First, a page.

My shooting stance would be unsupported, with a two-hand hold on the gun. No time limit. Yes, I had someone film for proof. Starting with a full 7 rounds in the gun I fired four on the “head” target and the remaining three on the half-silhouette. All seven rounds produced a lovely clanging sound.  

Accuracy is Subjective

You might be saying, “Okay, cool guy, what does that prove?” Well, it might not prove anything to you. However, I will say this, modern firearm manufacturing processes hold tolerances to microscopic fractions of inches. Factory stock guns have more inherent mechanical accuracy built into them than the majority of shooters can realize. It is exceedingly rare today for a factory gun to come off the line and not have more mechanical accuracy built in than the person holding it can appreciate. Modern barrel manufacturing processes are better than any time in the history of firearms.

Sure, you might get an ammunition load here and there that has a standard deviation of perhaps 50 to 75 feet per second. (25 fps or less is considered “match grade”) . Even that is not going to alter the accuracy of the gun by that much at realistic distances. 

The most subjective factor in handgun accuracy are the hands that are holding the gun. It is you, my dear readers, who are the “X” factor.  Whether we are discussing the M&P Shield  or any other factory production fighting pistol, how much accuracy can be squeezed out of the gun is up to you. 

Get training and then practice, practice, practice.

Training and Practice

Rather than rely upon the average gunfight being somewhere around contact distance, where you “can’t miss”, it might be a better idea to seek out professional training and then practice, practice, practice.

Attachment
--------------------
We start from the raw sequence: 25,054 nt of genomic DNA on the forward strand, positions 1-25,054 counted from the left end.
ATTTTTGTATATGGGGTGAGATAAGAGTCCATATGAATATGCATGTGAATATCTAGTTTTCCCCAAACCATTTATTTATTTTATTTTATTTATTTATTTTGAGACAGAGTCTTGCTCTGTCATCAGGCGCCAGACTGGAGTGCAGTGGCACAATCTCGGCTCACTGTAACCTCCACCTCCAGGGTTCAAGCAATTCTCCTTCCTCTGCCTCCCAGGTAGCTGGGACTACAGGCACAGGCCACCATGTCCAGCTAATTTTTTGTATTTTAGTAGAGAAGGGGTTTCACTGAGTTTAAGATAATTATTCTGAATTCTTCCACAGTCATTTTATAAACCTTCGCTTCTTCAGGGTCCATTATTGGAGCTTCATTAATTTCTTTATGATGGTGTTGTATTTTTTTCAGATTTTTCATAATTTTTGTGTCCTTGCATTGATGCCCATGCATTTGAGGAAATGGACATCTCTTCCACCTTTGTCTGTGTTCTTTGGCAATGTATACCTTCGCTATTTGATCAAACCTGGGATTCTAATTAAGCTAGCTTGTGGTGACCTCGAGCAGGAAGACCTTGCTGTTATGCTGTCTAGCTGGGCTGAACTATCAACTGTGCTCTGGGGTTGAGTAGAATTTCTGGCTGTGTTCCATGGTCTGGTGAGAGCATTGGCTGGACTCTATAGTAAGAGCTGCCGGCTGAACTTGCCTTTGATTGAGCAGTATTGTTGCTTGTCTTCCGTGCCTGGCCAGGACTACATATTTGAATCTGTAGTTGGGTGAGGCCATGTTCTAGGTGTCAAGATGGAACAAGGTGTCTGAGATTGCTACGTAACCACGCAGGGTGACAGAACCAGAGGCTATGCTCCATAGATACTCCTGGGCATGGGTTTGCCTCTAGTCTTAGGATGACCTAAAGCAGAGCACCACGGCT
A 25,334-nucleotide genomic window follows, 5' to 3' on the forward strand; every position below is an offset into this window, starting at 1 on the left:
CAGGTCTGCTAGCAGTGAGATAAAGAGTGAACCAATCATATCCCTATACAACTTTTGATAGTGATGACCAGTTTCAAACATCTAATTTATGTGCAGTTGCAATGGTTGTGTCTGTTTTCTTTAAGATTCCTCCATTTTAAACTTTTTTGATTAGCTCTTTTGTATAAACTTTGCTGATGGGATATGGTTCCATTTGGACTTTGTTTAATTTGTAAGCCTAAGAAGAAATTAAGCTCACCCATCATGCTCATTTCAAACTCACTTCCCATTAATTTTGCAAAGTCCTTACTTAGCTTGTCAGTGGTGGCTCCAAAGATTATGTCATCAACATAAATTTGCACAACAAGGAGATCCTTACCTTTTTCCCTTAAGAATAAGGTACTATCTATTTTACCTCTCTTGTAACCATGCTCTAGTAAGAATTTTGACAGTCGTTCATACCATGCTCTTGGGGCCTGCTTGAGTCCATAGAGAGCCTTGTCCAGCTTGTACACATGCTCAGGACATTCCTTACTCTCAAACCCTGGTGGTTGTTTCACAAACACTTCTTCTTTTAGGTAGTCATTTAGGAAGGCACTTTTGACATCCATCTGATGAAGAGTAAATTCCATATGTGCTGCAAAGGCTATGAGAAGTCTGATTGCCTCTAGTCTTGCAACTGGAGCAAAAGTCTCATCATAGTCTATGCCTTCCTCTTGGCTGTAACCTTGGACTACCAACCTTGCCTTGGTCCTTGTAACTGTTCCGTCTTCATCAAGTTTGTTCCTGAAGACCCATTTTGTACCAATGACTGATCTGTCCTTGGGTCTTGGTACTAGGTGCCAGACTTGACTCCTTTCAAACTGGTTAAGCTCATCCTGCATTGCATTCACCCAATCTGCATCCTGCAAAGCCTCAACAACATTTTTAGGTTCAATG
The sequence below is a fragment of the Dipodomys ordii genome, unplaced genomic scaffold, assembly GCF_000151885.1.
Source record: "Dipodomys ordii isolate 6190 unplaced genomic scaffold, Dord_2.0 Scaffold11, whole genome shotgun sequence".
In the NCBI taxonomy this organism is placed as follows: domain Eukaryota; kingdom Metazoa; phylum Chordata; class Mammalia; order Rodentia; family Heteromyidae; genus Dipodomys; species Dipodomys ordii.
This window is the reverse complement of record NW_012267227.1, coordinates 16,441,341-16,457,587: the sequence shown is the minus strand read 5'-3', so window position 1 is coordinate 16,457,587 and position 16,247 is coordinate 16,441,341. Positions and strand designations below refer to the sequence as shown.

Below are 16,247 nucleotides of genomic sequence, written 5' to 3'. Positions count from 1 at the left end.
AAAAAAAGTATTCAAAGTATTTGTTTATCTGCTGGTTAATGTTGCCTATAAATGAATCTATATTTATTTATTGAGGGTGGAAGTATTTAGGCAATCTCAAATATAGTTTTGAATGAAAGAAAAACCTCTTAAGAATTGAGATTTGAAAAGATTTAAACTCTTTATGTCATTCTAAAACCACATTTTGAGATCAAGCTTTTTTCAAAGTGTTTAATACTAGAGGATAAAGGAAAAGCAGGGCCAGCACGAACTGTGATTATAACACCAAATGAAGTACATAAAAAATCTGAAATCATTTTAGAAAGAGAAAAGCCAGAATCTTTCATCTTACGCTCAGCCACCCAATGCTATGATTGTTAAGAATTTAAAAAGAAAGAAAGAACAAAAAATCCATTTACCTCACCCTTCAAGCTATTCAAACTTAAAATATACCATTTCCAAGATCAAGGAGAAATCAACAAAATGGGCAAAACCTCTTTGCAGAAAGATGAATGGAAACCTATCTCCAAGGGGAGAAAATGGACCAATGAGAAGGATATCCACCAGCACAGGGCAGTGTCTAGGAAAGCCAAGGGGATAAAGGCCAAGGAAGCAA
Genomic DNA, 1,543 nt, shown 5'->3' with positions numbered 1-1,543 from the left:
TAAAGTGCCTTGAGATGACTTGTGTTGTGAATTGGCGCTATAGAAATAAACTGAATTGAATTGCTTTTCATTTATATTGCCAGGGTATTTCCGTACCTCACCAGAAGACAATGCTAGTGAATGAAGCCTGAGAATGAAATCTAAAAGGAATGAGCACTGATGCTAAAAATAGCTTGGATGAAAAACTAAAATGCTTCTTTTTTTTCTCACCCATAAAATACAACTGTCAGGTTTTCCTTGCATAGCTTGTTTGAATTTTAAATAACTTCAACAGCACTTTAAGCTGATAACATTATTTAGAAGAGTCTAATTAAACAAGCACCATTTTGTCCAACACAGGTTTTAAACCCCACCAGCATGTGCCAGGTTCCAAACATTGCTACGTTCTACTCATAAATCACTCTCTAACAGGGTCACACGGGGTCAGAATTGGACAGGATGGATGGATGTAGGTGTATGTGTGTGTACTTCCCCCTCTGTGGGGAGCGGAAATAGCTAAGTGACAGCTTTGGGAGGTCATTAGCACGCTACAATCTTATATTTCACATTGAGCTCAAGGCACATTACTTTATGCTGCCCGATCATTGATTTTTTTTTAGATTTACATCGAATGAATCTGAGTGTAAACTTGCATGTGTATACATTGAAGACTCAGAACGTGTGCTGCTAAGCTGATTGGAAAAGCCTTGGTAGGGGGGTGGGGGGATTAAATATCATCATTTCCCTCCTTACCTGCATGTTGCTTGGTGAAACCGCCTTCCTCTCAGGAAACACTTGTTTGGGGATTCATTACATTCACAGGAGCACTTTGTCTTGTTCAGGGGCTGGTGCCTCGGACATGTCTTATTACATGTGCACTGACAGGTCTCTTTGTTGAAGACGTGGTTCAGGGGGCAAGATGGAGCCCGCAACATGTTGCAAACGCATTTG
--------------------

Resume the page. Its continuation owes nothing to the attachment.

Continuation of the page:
Many moons ago, my friend and expert firearms instructor Dave Spaulding stated that “Distance favors the skilled shooter.” Let’s face it, that average retarded gangbanger can hit someone at 3 yards. Do you want to be successful and potentially save innocent lives, regardless of the distance? If so, get professional training and practice AND challenge yourself.

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Paul G. Markel has worn many hats during his lifetime. He has been a U.S. Marine, Police Officer, Professional Bodyguard, and Small Arms and Tactics Instructor. Mr. Markel has been writing professionally for law enforcement and firearms periodicals for nearly twenty years with hundreds and hundreds of articles in print. Paul is a regular guest on nationally syndicated radio talk shows and subject matter expert in firearms training and use of force. Mr. Markel has been teaching safe and effective firearms handling to students young and old for decades and has worked actively with the 4-H Shooting Sports program. Paul holds numerous instructor certifications in multiple disciplines and a Bachelor’s degree in conflict resolution; nonetheless, he is and will remain a dedicated Student of the Gun.